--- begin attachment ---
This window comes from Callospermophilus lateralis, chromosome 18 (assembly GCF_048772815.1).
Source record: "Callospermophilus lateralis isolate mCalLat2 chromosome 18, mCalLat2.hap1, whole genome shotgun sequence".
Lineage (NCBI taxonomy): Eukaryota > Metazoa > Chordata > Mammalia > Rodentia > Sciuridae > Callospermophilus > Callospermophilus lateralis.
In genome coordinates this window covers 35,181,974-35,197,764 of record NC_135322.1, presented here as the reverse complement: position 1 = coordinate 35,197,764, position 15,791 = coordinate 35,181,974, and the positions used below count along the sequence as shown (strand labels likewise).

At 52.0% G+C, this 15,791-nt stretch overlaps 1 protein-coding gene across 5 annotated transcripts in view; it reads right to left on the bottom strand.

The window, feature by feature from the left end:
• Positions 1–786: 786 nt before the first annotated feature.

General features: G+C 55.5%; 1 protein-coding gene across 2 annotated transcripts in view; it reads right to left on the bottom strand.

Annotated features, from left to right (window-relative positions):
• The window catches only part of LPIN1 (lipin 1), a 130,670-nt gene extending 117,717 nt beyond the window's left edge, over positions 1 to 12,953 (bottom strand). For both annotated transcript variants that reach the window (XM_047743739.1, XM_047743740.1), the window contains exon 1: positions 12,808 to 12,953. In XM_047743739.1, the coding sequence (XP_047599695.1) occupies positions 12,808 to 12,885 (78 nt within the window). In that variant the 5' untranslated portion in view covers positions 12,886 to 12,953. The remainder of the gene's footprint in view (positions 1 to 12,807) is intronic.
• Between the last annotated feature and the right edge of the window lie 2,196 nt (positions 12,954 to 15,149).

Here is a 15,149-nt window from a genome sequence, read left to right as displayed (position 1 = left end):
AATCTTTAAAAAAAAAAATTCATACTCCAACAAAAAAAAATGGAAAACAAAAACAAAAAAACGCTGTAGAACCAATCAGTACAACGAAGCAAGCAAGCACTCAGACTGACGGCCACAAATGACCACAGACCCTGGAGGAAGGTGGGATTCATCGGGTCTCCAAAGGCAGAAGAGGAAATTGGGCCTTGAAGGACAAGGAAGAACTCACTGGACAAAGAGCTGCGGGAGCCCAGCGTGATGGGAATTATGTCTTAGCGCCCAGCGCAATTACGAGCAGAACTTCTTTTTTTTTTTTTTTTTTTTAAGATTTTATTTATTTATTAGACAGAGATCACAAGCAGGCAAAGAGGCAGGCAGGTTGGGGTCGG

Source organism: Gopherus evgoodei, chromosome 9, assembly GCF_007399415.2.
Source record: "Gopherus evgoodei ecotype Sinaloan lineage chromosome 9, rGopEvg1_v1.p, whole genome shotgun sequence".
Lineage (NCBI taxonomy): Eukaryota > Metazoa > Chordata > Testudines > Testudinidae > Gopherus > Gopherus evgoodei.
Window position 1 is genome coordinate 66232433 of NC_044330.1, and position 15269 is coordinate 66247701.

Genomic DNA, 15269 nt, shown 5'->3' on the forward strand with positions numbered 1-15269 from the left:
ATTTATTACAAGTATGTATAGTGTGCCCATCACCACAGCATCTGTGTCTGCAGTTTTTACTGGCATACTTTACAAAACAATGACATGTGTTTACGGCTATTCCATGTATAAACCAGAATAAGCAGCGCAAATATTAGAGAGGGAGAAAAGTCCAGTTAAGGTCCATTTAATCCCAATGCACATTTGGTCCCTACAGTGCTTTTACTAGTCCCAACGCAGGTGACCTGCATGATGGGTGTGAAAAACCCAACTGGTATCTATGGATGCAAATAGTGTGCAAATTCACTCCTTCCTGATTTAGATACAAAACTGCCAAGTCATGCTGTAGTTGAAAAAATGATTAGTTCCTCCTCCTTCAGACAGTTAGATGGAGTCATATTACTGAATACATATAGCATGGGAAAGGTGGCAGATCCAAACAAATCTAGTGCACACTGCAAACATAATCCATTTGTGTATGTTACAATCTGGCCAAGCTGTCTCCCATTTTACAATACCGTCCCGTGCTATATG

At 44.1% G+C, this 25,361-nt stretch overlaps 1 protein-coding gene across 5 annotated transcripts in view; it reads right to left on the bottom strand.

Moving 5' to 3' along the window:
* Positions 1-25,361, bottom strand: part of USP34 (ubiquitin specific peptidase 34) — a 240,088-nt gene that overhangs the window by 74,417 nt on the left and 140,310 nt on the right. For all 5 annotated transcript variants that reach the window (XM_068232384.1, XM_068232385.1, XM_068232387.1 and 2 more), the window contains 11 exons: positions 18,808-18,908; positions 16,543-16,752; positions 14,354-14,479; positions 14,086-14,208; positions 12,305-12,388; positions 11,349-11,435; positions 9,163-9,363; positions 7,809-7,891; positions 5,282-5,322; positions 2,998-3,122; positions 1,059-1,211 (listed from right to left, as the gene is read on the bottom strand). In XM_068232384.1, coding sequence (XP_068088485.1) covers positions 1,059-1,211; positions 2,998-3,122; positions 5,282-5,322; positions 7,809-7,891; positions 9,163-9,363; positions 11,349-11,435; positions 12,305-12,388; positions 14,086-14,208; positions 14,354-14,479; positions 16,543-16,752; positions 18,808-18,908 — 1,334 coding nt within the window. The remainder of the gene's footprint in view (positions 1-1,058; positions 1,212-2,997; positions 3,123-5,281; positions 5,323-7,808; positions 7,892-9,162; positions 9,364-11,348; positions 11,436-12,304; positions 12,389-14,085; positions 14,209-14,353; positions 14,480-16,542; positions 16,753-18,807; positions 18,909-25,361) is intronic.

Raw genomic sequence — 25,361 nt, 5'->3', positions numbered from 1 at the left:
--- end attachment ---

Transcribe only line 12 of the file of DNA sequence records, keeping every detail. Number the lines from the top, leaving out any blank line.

Here is a 15,149-nt window from a genome sequence, read left to right as displayed (position 1 = left end):